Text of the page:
Excerpts from:
Loula Long Combs’ autobiography,
“My Revelation” 1947

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Robert Alexander Long, age 23
Robert Alexander Long, age 23

Robert Alexander Long (1850 - 1934)

          An ambitious youth of twenty-two, Robert Alexander Long had worked hard and saved $700.  He decided to “Go West, Young Man!” leaving the farm near Simpsonville (Shelby Count), Kentucky to seek his fortune.  Arriving at the Kansas City, Missouri home of his uncle, C. J. White, a businessman, R. A. Long’s first business was a butcher shop.  It failed.

          The lure of the underdeveloped West was strong as he ventured on West to the small town of Columbus, Kansas.  As his background was farming he felt the wild hay business might be a success.  With his two young partners, a cousin Robert White, and Victor Bell, that would be their business.  One had only to cut the great quantities that grew wild and protect it with sheds built of lumber.  The hay crop that year was a failure.  So he tore down the sheds and sold the lumber, realizing more from this sale than the original cost of the materials.  (Frame homes were replacing log cabins).

          A new idea was born in his fertile brain – that of dealing in lumber.  And that was how our Daddy became a lumberman, (with his partners) building a vast business which was later to be known world-wide as the Long-Bell Lumber Company.....

Martha Ellen (Ella) Wilson (1856 - 1928)

          Martha Ellen was born on a farm near Oxford, Pennsylvania.  When she was fourteen, her father died.  After consideration, her mother decided the undeveloped West would offer greater opportunities for her nine children.  Martha Ellen’s mother was a Quaker woman of great courage, foresight, and pioneer spirit and the battle cry of the era “Go West!” spurred her ambitions.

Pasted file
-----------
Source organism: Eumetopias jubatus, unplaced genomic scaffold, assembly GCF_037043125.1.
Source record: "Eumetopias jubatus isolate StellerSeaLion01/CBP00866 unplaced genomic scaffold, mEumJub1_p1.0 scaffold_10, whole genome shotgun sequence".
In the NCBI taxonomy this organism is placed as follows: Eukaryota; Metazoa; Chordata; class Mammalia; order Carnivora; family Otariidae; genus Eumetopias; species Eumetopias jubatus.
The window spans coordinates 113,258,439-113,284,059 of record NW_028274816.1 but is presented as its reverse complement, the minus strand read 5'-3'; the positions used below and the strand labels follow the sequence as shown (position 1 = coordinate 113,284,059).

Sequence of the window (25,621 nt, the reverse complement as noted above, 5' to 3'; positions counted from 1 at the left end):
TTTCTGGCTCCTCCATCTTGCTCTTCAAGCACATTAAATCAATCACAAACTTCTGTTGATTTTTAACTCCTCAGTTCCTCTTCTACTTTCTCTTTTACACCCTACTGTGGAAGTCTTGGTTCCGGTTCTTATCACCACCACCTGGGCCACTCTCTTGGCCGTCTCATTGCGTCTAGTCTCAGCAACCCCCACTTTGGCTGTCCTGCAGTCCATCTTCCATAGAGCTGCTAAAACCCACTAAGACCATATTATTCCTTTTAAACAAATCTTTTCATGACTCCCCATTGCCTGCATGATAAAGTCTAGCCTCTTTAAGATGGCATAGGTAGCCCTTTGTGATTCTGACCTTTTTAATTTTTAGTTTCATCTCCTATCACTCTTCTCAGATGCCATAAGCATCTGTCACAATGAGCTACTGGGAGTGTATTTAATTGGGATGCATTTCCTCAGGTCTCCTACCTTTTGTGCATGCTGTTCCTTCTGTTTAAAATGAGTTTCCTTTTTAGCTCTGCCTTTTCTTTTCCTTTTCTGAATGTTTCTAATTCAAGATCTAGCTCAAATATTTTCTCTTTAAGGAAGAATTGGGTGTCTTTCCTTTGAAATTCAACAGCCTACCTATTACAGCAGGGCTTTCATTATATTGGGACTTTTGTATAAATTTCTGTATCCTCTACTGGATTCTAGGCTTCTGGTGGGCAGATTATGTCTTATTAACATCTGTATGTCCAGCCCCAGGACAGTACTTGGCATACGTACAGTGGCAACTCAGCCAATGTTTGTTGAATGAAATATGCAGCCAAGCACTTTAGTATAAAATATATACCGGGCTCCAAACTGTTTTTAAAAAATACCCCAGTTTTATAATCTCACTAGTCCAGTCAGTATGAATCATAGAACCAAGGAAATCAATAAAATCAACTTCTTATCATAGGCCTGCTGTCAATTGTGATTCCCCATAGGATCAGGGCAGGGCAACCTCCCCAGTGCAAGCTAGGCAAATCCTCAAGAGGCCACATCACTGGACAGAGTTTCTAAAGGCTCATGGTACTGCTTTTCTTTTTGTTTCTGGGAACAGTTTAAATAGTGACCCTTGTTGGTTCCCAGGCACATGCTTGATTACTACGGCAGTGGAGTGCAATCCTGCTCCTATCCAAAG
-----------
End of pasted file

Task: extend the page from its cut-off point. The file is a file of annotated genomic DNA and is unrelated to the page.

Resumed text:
Neither daunted nor dismayed by the hardships such a move would entail, she gathered her family and journeyed to the new and primitive town of Columbus, Kansas in Cherokee County.  It was nature in the raw: sleet, snow, and bitter cold in winter; the deep mud of unpaved streets and roads in spring; and the torrid heat of summer.  It was devoid of the comforts and conveniences they had known in the sturdy brick house on the fertile farm in a beautiful part of Pennsylvania.

          Her Quaker training had given her sturdiness and steadfastness of character.  Her American heritage was a pioneer spirit which could hear the call of the mysterious forces of the unknown.  She and her children gallantly faced nature in all its power in that prairie state of hardships.....

Excerpts from:
Loula Long Combs’ autobiography, “My Revelation” 1947